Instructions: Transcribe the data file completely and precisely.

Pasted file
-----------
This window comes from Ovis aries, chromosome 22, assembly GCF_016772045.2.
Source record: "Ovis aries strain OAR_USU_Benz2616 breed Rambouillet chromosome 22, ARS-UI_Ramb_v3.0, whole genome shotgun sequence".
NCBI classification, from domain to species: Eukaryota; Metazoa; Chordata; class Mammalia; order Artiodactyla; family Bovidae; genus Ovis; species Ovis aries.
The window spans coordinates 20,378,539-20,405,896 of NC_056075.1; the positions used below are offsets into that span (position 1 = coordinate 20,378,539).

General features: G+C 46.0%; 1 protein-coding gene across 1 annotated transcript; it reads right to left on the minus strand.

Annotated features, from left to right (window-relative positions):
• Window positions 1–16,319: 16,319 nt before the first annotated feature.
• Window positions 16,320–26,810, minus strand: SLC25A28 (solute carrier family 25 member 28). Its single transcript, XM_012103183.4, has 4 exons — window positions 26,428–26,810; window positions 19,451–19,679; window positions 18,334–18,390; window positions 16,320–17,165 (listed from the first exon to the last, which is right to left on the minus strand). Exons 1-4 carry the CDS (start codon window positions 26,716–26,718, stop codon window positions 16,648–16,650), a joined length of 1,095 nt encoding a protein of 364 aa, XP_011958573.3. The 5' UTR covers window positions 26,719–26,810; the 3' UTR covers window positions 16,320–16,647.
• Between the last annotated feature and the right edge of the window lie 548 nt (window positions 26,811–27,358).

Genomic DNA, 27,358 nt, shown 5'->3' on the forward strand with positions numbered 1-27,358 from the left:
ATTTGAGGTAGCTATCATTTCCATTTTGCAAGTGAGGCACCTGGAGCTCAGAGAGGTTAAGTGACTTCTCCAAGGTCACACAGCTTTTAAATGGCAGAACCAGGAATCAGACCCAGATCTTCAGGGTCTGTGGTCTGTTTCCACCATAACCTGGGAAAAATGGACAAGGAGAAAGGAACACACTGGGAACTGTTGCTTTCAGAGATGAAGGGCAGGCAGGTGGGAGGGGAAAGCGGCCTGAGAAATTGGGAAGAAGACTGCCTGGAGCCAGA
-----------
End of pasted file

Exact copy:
This window comes from Ovis aries, chromosome 22, assembly GCF_016772045.2.
Source record: "Ovis aries strain OAR_USU_Benz2616 breed Rambouillet chromosome 22, ARS-UI_Ramb_v3.0, whole genome shotgun sequence".
NCBI classification, from domain to species: Eukaryota; Metazoa; Chordata; class Mammalia; order Artiodactyla; family Bovidae; genus Ovis; species Ovis aries.
The window spans coordinates 20,378,539-20,405,896 of NC_056075.1; the positions used below are offsets into that span (position 1 = coordinate 20,378,539).

General features: G+C 46.0%; 1 protein-coding gene across 1 annotated transcript; it reads right to left on the minus strand.

Annotated features, from left to right (window-relative positions):
• Window positions 1–16,319: 16,319 nt before the first annotated feature.
• Window positions 16,320–26,810, minus strand: SLC25A28 (solute carrier family 25 member 28). Its single transcript, XM_012103183.4, has 4 exons — window positions 26,428–26,810; window positions 19,451–19,679; window positions 18,334–18,390; window positions 16,320–17,165 (listed from the first exon to the last, which is right to left on the minus strand). Exons 1-4 carry the CDS (start codon window positions 26,716–26,718, stop codon window positions 16,648–16,650), a joined length of 1,095 nt encoding a protein of 364 aa, XP_011958573.3. The 5' UTR covers window positions 26,719–26,810; the 3' UTR covers window positions 16,320–16,647.
• Between the last annotated feature and the right edge of the window lie 548 nt (window positions 26,811–27,358).

Genomic DNA, 27,358 nt, shown 5'->3' on the forward strand with positions numbered 1-27,358 from the left:
ATTTGAGGTAGCTATCATTTCCATTTTGCAAGTGAGGCACCTGGAGCTCAGAGAGGTTAAGTGACTTCTCCAAGGTCACACAGCTTTTAAATGGCAGAACCAGGAATCAGACCCAGATCTTCAGGGTCTGTGGTCTGTTTCCACCATAACCTGGGAAAAATGGACAAGGAGAAAGGAACACACTGGGAACTGTTGCTTTCAGAGATGAAGGGCAGGCAGGTGGGAGGGGAAAGCGGCCTGAGAAATTGGGAAGAAGACTGCCTGGAGCCAGA